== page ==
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EPA spent millions on 20-member security detail for Pruitt, records show

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White House Press Secretary Sarah Huckabee Sanders, at a press briefing Friday, praised Pruitt but said the administration was “continuing to review any of the concerns that we have.”

“No one other than the president has the authority to hire and fire members of his Cabinet. It’s a decision that he’ll make, and right now I don’t have any personnel announcements,” she added.

In recent weeks, Pruitt has been the subject of multiple negative reports that have raised ethics concerns about his frequent first-class travel, his sweetheart deal to rent a condo from the wife of an energy lobbyist, and big pay raises reportedly afforded to top aides without White House approval.

Shortly after arriving in Washington, Pruitt demoted the career staff member heading his security detail and replaced him with EPA Senior Special Agent Pasquale “Nino” Perrotta, a former Secret Service agent who operates a private security company. An EPA official with direct knowledge of Pruitt’s security spending says Perrotta oversaw a rapid expansion of the EPA chief’s security detail to accommodate guarding him day and night, even on family vacations and when Pruitt was home in Oklahoma.

The EPA official spoke on condition of anonymity for fear of retaliation.

The EPA official said there are legitimate concerns about Pruitt’s safety, given public opposition to his rollbacks of anti-pollution measures.

But Pruitt’s ambitious domestic and international travel led to rapidly escalating costs, with the security detail racking up so much overtime that many investigators hit annual salary caps of about $160,000. The demands of providing 24-hour coverage even meant taking some investigators away from field work, such as when Pruitt traveled to California for a family vacation.

The EPA official said total security costs approached $3 million when pay is added to travel expenses.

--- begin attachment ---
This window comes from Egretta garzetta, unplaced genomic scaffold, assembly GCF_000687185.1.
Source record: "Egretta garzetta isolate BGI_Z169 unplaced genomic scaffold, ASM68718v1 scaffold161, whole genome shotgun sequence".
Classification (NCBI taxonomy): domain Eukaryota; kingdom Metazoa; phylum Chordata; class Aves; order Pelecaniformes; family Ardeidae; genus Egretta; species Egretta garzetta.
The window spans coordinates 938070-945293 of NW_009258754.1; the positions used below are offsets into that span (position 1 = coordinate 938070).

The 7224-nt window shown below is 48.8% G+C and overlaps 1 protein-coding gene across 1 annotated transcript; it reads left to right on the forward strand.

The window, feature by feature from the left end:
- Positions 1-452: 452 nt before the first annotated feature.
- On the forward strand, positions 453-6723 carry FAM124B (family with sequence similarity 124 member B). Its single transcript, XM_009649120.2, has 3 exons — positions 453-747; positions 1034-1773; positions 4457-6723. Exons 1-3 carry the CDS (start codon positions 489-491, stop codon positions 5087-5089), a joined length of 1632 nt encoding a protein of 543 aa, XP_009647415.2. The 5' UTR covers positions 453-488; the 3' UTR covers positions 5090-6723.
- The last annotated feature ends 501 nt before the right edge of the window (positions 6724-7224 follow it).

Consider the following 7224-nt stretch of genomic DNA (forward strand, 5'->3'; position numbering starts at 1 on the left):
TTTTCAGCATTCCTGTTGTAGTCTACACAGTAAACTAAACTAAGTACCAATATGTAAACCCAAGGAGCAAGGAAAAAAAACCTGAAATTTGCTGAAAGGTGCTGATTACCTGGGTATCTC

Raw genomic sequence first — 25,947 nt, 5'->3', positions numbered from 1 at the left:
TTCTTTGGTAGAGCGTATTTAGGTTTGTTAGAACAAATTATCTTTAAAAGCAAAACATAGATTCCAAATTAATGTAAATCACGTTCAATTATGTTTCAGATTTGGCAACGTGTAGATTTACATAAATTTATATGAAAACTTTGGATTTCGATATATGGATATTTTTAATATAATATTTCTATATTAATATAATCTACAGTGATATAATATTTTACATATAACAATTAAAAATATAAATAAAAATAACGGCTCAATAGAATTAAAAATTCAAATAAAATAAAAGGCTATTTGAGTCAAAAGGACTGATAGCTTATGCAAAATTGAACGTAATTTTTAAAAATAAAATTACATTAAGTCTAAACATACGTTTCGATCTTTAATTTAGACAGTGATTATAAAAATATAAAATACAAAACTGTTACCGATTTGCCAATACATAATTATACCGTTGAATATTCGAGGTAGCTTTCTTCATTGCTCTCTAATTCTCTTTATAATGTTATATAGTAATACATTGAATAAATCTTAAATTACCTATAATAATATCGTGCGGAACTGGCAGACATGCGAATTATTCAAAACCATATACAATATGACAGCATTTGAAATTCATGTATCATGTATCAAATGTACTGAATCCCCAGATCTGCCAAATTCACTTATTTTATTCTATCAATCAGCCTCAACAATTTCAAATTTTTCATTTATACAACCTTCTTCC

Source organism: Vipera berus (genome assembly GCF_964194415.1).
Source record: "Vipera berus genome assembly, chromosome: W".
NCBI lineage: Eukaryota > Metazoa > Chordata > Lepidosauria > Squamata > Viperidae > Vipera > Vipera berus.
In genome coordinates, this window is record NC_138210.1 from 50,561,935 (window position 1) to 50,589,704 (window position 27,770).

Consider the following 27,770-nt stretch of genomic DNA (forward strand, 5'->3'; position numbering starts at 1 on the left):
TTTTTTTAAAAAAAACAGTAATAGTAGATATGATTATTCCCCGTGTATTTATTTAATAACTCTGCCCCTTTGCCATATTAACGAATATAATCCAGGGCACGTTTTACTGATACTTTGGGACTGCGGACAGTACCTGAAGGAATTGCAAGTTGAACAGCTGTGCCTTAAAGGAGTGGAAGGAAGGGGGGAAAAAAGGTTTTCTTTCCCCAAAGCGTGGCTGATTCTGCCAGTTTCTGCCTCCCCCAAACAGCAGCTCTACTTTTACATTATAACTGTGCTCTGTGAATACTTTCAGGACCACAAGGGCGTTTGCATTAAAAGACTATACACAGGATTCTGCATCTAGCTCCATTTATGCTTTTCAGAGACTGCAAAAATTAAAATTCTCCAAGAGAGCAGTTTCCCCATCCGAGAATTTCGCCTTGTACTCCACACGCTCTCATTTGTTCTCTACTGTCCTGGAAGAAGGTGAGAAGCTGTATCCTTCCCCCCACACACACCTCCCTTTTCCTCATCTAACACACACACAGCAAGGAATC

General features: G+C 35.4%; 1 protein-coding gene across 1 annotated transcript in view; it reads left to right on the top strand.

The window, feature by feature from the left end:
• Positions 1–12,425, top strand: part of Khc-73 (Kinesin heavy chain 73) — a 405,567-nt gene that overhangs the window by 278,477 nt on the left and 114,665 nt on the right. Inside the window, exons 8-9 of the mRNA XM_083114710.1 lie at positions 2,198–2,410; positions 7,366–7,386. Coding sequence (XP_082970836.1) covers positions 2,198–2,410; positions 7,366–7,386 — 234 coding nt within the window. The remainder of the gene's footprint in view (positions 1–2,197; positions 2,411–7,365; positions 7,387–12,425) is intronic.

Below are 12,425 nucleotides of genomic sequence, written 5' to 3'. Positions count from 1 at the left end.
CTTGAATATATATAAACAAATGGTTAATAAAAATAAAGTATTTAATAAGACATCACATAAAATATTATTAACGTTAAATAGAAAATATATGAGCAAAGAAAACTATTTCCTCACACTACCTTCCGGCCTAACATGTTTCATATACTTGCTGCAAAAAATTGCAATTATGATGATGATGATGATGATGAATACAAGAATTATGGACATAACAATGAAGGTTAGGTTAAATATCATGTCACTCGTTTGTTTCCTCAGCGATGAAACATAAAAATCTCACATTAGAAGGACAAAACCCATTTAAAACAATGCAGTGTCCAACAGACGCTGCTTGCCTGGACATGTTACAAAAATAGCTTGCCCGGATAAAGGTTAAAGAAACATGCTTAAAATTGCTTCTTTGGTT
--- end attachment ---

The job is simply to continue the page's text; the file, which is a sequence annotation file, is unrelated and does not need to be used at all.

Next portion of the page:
More allegations emerged Thursday, when CBS News reported that Pruitt, just weeks after he was confirmed to the post, wanted to use his vehicle’s sirens and lights to get through Washington traffic. When his lead security agent refused the request, explaining that he couldn’t use them unless there was an emergency, the EPA reassigned him, CBS News reported.

The New York Times also reported Thursday that several EPA officials, some of them senior, had been sidelined after questioning Pruitt.

Pruitt has faced continued fallout over reports that for the first six months he was in Washington, he leased a Capitol Hill condo tied to a lobbyist that did business with the EPA and paid just $50 a night, only for the nights he stayed there. The news was first reported by ABC News, which also reported that the townhouse is co-owned by Vicki Hart, the health care lobbyist wife of J. Steven Hart, an energy lobbyist. By Friday, news had emerged that Pruitt was supposed to live in the Harts’ condo for only six weeks and that, according to Politico, the Harts pushed him out and changed their locks. Politico reported a day earlier that Pruitt had also fallen behind on his cut-rate rent payments.

And in February, Pruitt drew criticism after it was revealed he and his aides spent more than $90,000 for trips in early June and $15,000 to fly home during the weekends to Oklahoma between March and May of 2017. Pruitt traveled mostly first class, despite federal regulations requiring federal officials to fly in coach. Two month earlier, in December, Pruitt and members of his staff spent roughly $40,000 in taxpayer funds to fly to Morocco to help encourage the country to import liquefied natural gas from the United States.

In addition, The Atlantic reported that Pruitt had bypassed the White House to give two top aides, Sarah Greenwalt and Millan Hupp, substantial pay raises.

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Nicola Sturgeon blasted by Lord who says SNP leader 'doesn't want a referendum'

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NICOLA STURGEON “doesn’t want an independence referendum”, a former Scottish secretary has sensationally claimed.

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BBC QT: Michelle Dewberry clashes with Lisa Nandy over Brexit – ‘Who do you represent?’